I agree that it lies with Congress to determine in an appropriation act the activities and the projects that are desirable and may thus be funded. Once, however, such identification and the corresponding appropriation therefore is done, the legislative act is completed and it ends there. Thereafter, the Executive is behooved, with exclusive responsibility and authority, to see to it that the legislative will is properly carried out. I cannot subscribe to another theory invoked by some quarters that, in so implementing the law, the Executive does so only by way of delegation. Congress neither may delegate what it does not have nor may encroach on the powers of a co-equal, independent and coordinate branch.

Within its own sphere, Congress acts as a body, not as the individuals that comprise it, in any action or decision that can bind it, or be said to have been done by it, under its constitutional authority. Even assuming that overseeing the laws it enacts continues to be a legislative process, one that I find difficult to accept, it is Congress itself, not any of its members, that must exercise that function.

I cannot debate the fact that the members of Congress, more than the President and his colleagues, would have the best feel on the needs of their own respective cosntituents. I see no legal obstacle, however, in their making, just like anyone else, the proper recommendations to albeit not necessarily conclusive on, the President for the purpose. Neother would it be objectionable for Congrss, by law, to appropriate funds for specific projects as it may be minded; to give that authoriy, however, to the individual members of Congress in whatever guise, I am afraid, would be constitutionality impermissible.

 

# Separate Opinions

PADILLA, J., concurring and dissenting:

I concur with the ponencia of Mr. Justice Camilo D. Quiason except in so far as it re-affirms the Court's decision in Gonzalez v. Macaraig (191 SCRA 452).

Sec. 27(2), Art. VI of the Constitution states:

The President shall have the power to veto any particular item or items in an appropriation, revenue, or tariff bill, but the veto shall not effect the item or items to which he does not object.

In my dissenting opinion in Gonzalez, I stated that:

The majority opinion positions the veto questioned in this case within the scope of Section 27(2) [Article VI of the Constitution]. I do not see how this can be done without doing violence to the constitutional design. The distinction between an item-veto and a provision veto has been traditionally recognized in constitutional litigation and budgetary practice. As stated by Mr. Justice Sutherland, speaking for the U.S. Supreme Court in Bengzon v. Secretary of Justice, 299 U.S. 410-416:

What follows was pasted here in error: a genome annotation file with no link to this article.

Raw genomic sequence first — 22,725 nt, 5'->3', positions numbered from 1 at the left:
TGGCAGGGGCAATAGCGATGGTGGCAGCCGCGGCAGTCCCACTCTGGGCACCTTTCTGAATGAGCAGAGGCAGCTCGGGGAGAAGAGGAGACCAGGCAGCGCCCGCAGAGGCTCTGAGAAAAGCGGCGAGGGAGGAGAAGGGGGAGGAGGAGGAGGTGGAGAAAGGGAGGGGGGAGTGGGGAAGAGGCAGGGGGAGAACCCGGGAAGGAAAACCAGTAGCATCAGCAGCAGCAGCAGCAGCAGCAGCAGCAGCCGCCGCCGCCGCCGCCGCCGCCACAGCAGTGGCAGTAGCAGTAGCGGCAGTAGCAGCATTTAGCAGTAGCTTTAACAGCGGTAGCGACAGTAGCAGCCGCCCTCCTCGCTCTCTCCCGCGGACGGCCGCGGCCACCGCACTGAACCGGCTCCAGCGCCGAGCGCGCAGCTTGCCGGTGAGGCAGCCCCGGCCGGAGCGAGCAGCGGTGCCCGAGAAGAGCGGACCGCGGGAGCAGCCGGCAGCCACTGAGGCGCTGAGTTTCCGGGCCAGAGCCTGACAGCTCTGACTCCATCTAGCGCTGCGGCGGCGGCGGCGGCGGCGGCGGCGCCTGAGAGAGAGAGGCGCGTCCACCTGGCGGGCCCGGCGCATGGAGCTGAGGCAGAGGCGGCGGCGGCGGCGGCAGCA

. . . An item of an appropriation bill obviously means an item which in itself is a specific appropriation of money, not some general provisions of law which happens to be put into an appropriation bill . . .

When the Constitution in Section 27(2) empowers the President to veto any particular item or items in the appropriation act, it does not
confer in fact, it excludes the power to veto any particular provision or provisions in said act.

In an earlier case, Sarmiento v. Mison, et al., 156 SCRA 549, this court referred to its duty to construe the Constitution, not in accordance with how the executive or the legislative would want it construed, but in accordance with what it says and provides. When the Constitution states that the President has the power to veto any particular item or items in the appropriation act, this must be taken as a component of that delicate balance of power between the executive and legislative, so that, for this Court to construe Sec. 27(2) of the Constitution as also empowering the President to veto any particular provision or provisions in the appropriations act, is to load the scale in favor of the executive, at the expense of that delicate balance of power.

I therefore disagree with the majority's pronouncements which would validate the veto by the President of specific provisions in the appropriations act based on the contention that such are "inappropriate provisions." Even assuming, for the sake of argument, that a provision in the appropriations act is "inappropriate" from the Presidential standpoint, it is still a provision, not an item, in an appropriations act and, therefore, outside the veto power of the Executive.

VITUG, J., concurring:

I concur on the points so well expounded by a most respected colleague, Mr. Justice Camilo D. Quiason. I should like to highlight a bit, however, that part of the ponencia dealing on the Countrywide Development Fund or, so commonly referred to as, the infamous "pork barrel".

I agree that it lies with Congress to determine in an appropriation act the activities and the projects that are desirable and may thus be funded. Once, however, such identification and the corresponding appropriation therefore is done, the legislative act is completed and it ends there. Thereafter, the Executive is behooved, with exclusive responsibility and authority, to see to it that the legislative will is properly carried out. I cannot subscribe to another theory invoked by some quarters that, in so implementing the law, the Executive does so only by way of delegation. Congress neither may delegate what it does not have nor may encroach on the powers of a co-equal, independent and coordinate branch.

Within its own sphere, Congress acts as a body, not as the individuals that comprise it, in any action or decision that can bind it, or be said to have been done by it, under its constitutional authority. Even assuming that overseeing the laws it enacts continues to be a legislative process, one that I find difficult to accept, it is Congress itself, not any of its members, that must exercise that function.

I cannot debate the fact that the members of Congress, more than the President and his colleagues, would have the best feel on the needs of their own respective constituents. I see no legal obstacle, however, in their making, just like anyone else, the proper recommendations to, albeit not necessarily conclusive on, the President for the purpose. Neither would it be objectionable for Congress, by law, to appropriate funds for such specific projects as it may be minded; to give that authority, however, to the individual members of Congress in whatever guise, I am afraid, would be constitutionally impermissible.